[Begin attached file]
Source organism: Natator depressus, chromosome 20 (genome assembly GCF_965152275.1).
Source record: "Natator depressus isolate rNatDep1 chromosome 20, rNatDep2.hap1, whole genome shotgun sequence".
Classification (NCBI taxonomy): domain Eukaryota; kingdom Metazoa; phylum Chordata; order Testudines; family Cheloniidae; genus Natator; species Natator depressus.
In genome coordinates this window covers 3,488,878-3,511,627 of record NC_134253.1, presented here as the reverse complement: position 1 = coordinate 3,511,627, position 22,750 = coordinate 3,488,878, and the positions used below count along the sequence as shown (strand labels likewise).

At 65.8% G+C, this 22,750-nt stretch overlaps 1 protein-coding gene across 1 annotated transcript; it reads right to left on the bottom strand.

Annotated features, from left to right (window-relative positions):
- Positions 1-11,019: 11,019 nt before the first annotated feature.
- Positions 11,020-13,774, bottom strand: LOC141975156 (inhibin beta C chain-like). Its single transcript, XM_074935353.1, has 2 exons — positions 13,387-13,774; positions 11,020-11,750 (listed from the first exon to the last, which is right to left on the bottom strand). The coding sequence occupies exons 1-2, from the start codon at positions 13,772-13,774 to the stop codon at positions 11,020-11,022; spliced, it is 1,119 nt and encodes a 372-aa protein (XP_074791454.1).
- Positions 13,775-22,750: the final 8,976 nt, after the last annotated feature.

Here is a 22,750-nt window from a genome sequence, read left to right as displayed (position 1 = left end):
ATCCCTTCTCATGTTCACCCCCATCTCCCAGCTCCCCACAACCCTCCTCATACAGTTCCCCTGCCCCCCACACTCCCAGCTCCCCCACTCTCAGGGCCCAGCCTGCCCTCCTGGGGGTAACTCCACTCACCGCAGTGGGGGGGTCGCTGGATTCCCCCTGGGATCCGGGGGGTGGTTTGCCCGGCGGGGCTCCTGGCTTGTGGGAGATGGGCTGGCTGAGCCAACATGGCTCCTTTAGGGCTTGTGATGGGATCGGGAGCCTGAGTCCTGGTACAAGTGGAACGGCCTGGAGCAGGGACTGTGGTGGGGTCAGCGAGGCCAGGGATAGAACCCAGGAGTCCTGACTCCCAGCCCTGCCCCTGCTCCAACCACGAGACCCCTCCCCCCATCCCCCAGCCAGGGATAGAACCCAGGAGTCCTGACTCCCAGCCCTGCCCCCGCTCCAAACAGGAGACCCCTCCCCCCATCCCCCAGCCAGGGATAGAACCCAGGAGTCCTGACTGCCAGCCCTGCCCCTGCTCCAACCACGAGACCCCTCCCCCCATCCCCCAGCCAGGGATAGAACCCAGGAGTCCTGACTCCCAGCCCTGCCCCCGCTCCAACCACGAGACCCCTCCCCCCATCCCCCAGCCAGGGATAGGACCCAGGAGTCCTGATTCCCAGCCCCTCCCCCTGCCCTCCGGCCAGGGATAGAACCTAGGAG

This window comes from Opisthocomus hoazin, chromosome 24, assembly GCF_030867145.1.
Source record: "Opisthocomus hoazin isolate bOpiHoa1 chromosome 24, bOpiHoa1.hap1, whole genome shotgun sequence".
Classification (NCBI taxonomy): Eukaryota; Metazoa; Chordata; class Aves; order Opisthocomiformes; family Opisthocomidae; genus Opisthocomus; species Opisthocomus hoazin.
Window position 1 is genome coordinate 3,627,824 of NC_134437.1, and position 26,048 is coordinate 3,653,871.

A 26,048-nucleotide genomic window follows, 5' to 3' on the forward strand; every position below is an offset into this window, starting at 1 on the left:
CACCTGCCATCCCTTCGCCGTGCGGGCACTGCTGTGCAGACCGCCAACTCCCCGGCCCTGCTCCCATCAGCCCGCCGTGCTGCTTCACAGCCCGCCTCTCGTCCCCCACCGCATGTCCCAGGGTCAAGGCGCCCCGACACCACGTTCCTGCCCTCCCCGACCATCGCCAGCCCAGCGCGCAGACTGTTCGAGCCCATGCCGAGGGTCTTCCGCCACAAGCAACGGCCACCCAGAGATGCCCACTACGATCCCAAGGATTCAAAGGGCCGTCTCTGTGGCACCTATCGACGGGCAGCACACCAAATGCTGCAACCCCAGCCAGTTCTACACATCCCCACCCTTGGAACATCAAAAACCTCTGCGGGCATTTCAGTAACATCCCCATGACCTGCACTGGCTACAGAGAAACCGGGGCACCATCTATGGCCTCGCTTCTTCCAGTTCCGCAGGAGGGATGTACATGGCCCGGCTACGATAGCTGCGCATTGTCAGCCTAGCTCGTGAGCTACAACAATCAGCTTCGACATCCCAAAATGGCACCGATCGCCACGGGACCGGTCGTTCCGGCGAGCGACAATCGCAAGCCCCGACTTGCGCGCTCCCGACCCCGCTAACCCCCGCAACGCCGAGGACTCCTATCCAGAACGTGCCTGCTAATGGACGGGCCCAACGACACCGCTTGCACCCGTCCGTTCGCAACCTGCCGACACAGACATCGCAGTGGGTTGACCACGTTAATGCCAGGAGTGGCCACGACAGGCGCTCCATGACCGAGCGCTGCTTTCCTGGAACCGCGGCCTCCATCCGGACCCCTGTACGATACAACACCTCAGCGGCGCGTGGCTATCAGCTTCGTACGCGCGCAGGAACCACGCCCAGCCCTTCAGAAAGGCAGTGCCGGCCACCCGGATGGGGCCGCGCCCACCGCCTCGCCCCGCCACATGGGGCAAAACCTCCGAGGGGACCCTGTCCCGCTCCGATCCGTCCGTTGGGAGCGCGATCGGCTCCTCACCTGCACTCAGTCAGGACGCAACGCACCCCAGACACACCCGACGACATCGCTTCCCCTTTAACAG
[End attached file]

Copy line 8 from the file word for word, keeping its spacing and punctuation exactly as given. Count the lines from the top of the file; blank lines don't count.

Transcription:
- Positions 11,020-13,774, bottom strand: LOC141975156 (inhibin beta C chain-like). Its single transcript, XM_074935353.1, has 2 exons — positions 13,387-13,774; positions 11,020-11,750 (listed from the first exon to the last, which is right to left on the bottom strand). The coding sequence occupies exons 1-2, from the start codon at positions 13,772-13,774 to the stop codon at positions 11,020-11,022; spliced, it is 1,119 nt and encodes a 372-aa protein (XP_074791454.1).